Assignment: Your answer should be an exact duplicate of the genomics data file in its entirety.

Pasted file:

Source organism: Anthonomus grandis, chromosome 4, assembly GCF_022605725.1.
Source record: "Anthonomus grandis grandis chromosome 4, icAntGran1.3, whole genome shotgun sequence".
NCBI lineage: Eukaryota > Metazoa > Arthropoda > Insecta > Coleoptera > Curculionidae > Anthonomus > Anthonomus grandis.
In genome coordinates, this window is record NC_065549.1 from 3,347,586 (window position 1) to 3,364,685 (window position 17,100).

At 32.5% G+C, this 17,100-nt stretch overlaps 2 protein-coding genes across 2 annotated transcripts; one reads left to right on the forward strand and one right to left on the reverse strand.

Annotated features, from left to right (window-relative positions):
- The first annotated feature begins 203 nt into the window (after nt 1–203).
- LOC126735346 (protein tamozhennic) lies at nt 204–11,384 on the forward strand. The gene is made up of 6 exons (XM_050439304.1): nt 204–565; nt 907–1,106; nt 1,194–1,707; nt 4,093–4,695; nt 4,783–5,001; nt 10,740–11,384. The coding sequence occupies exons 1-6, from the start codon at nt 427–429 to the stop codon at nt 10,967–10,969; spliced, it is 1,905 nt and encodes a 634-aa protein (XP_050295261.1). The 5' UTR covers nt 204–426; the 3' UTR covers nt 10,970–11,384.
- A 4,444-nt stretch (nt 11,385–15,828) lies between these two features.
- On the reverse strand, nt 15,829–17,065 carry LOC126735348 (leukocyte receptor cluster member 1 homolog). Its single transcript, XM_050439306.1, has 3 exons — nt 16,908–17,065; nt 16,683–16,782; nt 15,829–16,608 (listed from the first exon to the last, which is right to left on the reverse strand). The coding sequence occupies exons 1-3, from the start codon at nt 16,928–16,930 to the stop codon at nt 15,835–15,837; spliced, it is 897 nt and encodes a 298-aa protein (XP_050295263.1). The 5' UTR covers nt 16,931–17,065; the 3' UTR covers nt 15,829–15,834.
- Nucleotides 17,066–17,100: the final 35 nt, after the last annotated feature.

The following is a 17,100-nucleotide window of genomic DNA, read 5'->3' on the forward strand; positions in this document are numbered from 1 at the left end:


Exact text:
Source organism: Anthonomus grandis, chromosome 4, assembly GCF_022605725.1.
Source record: "Anthonomus grandis grandis chromosome 4, icAntGran1.3, whole genome shotgun sequence".
NCBI lineage: Eukaryota > Metazoa > Arthropoda > Insecta > Coleoptera > Curculionidae > Anthonomus > Anthonomus grandis.
In genome coordinates, this window is record NC_065549.1 from 3,347,586 (window position 1) to 3,364,685 (window position 17,100).

At 32.5% G+C, this 17,100-nt stretch overlaps 2 protein-coding genes across 2 annotated transcripts; one reads left to right on the forward strand and one right to left on the reverse strand.

Annotated features, from left to right (window-relative positions):
- The first annotated feature begins 203 nt into the window (after nt 1–203).
- LOC126735346 (protein tamozhennic) lies at nt 204–11,384 on the forward strand. The gene is made up of 6 exons (XM_050439304.1): nt 204–565; nt 907–1,106; nt 1,194–1,707; nt 4,093–4,695; nt 4,783–5,001; nt 10,740–11,384. The coding sequence occupies exons 1-6, from the start codon at nt 427–429 to the stop codon at nt 10,967–10,969; spliced, it is 1,905 nt and encodes a 634-aa protein (XP_050295261.1). The 5' UTR covers nt 204–426; the 3' UTR covers nt 10,970–11,384.
- A 4,444-nt stretch (nt 11,385–15,828) lies between these two features.
- On the reverse strand, nt 15,829–17,065 carry LOC126735348 (leukocyte receptor cluster member 1 homolog). Its single transcript, XM_050439306.1, has 3 exons — nt 16,908–17,065; nt 16,683–16,782; nt 15,829–16,608 (listed from the first exon to the last, which is right to left on the reverse strand). The coding sequence occupies exons 1-3, from the start codon at nt 16,928–16,930 to the stop codon at nt 15,835–15,837; spliced, it is 897 nt and encodes a 298-aa protein (XP_050295263.1). The 5' UTR covers nt 16,931–17,065; the 3' UTR covers nt 15,829–15,834.
- Nucleotides 17,066–17,100: the final 35 nt, after the last annotated feature.

The following is a 17,100-nucleotide window of genomic DNA, read 5'->3' on the forward strand; positions in this document are numbered from 1 at the left end: